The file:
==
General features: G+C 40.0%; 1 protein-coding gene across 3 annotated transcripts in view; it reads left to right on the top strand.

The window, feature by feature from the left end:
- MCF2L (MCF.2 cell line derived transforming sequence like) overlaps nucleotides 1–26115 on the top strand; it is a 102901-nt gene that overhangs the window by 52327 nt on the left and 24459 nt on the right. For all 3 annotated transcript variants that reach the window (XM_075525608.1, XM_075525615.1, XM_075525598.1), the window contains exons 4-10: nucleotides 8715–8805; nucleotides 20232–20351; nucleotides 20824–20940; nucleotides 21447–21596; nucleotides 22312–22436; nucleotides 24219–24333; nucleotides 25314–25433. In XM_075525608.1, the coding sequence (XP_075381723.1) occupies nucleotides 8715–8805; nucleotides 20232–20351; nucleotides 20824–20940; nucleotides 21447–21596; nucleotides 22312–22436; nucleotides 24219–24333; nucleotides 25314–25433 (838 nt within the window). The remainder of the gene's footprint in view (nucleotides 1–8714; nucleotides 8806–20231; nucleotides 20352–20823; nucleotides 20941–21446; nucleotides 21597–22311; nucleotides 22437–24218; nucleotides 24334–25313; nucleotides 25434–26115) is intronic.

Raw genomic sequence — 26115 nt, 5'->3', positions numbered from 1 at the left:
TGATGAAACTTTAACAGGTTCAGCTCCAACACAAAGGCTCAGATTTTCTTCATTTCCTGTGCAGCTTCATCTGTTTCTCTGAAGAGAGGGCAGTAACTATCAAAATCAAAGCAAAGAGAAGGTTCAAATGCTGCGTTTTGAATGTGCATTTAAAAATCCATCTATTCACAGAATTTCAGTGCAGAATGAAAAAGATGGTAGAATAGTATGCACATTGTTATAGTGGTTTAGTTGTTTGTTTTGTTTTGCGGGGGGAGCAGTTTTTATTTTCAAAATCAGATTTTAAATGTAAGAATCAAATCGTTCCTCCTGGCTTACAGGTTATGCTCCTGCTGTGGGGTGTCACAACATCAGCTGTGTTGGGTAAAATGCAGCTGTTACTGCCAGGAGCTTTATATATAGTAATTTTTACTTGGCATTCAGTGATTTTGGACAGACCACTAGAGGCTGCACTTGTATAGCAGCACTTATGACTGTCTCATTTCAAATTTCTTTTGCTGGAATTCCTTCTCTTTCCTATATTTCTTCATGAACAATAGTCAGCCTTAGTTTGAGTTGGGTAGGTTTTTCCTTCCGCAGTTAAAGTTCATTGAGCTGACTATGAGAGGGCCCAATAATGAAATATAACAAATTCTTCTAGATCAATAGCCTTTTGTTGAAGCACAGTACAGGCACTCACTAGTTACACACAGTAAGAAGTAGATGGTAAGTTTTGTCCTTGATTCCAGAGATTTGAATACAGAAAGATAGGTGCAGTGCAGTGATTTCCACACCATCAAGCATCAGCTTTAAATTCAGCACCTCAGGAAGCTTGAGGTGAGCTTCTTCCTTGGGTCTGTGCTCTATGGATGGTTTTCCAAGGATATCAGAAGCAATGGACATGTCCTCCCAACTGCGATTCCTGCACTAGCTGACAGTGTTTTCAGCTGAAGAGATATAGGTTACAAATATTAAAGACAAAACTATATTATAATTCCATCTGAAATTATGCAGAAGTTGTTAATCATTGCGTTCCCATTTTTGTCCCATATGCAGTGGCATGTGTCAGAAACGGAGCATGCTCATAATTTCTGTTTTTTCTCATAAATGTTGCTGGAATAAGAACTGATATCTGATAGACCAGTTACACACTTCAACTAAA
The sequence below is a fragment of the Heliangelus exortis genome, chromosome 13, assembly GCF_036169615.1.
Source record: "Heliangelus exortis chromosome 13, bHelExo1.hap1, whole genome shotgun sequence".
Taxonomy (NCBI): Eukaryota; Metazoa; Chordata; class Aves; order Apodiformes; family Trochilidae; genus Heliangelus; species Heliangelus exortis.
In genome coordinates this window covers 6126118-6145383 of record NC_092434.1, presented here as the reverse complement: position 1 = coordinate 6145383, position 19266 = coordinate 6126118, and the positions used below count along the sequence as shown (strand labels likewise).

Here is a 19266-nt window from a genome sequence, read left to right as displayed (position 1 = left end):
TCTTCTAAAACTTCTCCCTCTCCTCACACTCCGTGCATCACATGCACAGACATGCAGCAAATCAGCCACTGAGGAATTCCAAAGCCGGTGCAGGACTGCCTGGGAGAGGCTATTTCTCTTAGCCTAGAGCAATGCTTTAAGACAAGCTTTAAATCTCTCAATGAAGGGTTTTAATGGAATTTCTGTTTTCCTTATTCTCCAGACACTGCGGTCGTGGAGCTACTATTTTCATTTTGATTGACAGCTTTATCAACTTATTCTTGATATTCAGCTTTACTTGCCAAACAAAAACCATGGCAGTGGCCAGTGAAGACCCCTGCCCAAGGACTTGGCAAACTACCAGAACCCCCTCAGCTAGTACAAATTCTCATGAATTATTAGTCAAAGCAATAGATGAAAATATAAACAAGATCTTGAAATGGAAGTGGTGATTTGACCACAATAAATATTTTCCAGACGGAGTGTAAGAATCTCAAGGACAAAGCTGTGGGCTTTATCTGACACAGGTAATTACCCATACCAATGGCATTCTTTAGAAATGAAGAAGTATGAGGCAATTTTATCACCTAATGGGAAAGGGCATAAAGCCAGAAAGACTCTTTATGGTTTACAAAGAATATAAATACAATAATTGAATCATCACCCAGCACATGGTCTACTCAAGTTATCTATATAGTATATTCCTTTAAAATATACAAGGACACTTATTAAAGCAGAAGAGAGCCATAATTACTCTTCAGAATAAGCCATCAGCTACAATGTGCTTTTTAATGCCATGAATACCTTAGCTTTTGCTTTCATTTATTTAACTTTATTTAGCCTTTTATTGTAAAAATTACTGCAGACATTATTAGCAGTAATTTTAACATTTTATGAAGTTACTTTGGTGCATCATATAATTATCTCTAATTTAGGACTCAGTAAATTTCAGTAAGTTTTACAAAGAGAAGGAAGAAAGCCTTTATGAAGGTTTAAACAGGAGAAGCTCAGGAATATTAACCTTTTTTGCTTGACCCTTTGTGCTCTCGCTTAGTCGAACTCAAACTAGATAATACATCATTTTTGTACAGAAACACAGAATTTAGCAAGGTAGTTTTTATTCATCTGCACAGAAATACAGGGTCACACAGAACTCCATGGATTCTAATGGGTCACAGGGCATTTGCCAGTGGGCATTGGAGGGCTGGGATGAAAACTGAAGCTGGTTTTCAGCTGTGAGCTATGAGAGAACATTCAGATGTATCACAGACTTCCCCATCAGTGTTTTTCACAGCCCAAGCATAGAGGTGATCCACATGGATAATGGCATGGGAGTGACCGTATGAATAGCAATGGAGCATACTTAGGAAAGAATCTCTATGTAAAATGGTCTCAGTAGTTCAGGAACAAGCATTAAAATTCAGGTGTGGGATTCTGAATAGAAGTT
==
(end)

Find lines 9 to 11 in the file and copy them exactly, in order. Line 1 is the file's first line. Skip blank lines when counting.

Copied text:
In genome coordinates this window covers 6126118-6145383 of record NC_092434.1, presented here as the reverse complement: position 1 = coordinate 6145383, position 19266 = coordinate 6126118, and the positions used below count along the sequence as shown (strand labels likewise).

Here is a 19266-nt window from a genome sequence, read left to right as displayed (position 1 = left end):
TCTTCTAAAACTTCTCCCTCTCCTCACACTCCGTGCATCACATGCACAGACATGCAGCAAATCAGCCACTGAGGAATTCCAAAGCCGGTGCAGGACTGCCTGGGAGAGGCTATTTCTCTTAGCCTAGAGCAATGCTTTAAGACAAGCTTTAAATCTCTCAATGAAGGGTTTTAATGGAATTTCTGTTTTCCTTATTCTCCAGACACTGCGGTCGTGGAGCTACTATTTTCATTTTGATTGACAGCTTTATCAACTTATTCTTGATATTCAGCTTTACTTGCCAAACAAAAACCATGGCAGTGGCCAGTGAAGACCCCTGCCCAAGGACTTGGCAAACTACCAGAACCCCCTCAGCTAGTACAAATTCTCATGAATTATTAGTCAAAGCAATAGATGAAAATATAAACAAGATCTTGAAATGGAAGTGGTGATTTGACCACAATAAATATTTTCCAGACGGAGTGTAAGAATCTCAAGGACAAAGCTGTGGGCTTTATCTGACACAGGTAATTACCCATACCAATGGCATTCTTTAGAAATGAAGAAGTATGAGGCAATTTTATCACCTAATGGGAAAGGGCATAAAGCCAGAAAGACTCTTTATGGTTTACAAAGAATATAAATACAATAATTGAATCATCACCCAGCACATGGTCTACTCAAGTTATCTATATAGTATATTCCTTTAAAATATACAAGGACACTTATTAAAGCAGAAGAGAGCCATAATTACTCTTCAGAATAAGCCATCAGCTACAATGTGCTTTTTAATGCCATGAATACCTTAGCTTTTGCTTTCATTTATTTAACTTTATTTAGCCTTTTATTGTAAAAATTACTGCAGACATTATTAGCAGTAATTTTAACATTTTATGAAGTTACTTTGGTGCATCATATAATTATCTCTAATTTAGGACTCAGTAAATTTCAGTAAGTTTTACAAAGAGAAGGAAGAAAGCCTTTATGAAGGTTTAAACAGGAGAAGCTCAGGAATATTAACCTTTTTTGCTTGACCCTTTGTGCTCTCGCTTAGTCGAACTCAAACTAGATAATACATCATTTTTGTACAGAAACACAGAATTTAGCAAGGTAGTTTTTATTCATCTGCACAGAAATACAGGGTCACACAGAACTCCATGGATTCTAATGGGTCACAGGGCATTTGCCAGTGGGCATTGGAGGGCTGGGATGAAAACTGAAGCTGGTTTTCAGCTGTGAGCTATGAGAGAACATTCAGATGTATCACAGACTTCCCCATCAGTGTTTTTCACAGCCCAAGCATAGAGGTGATCCACATGGATAATGGCATGGGAGTGACCGTATGAATAGCAATGGAGCATACTTAGGAAAGAATCTCTATGTAAAATGGTCTCAGTAGTTCAGGAACAAGCATTAAAATTCAGGTGTGGGATTCTGAATAGAAGTT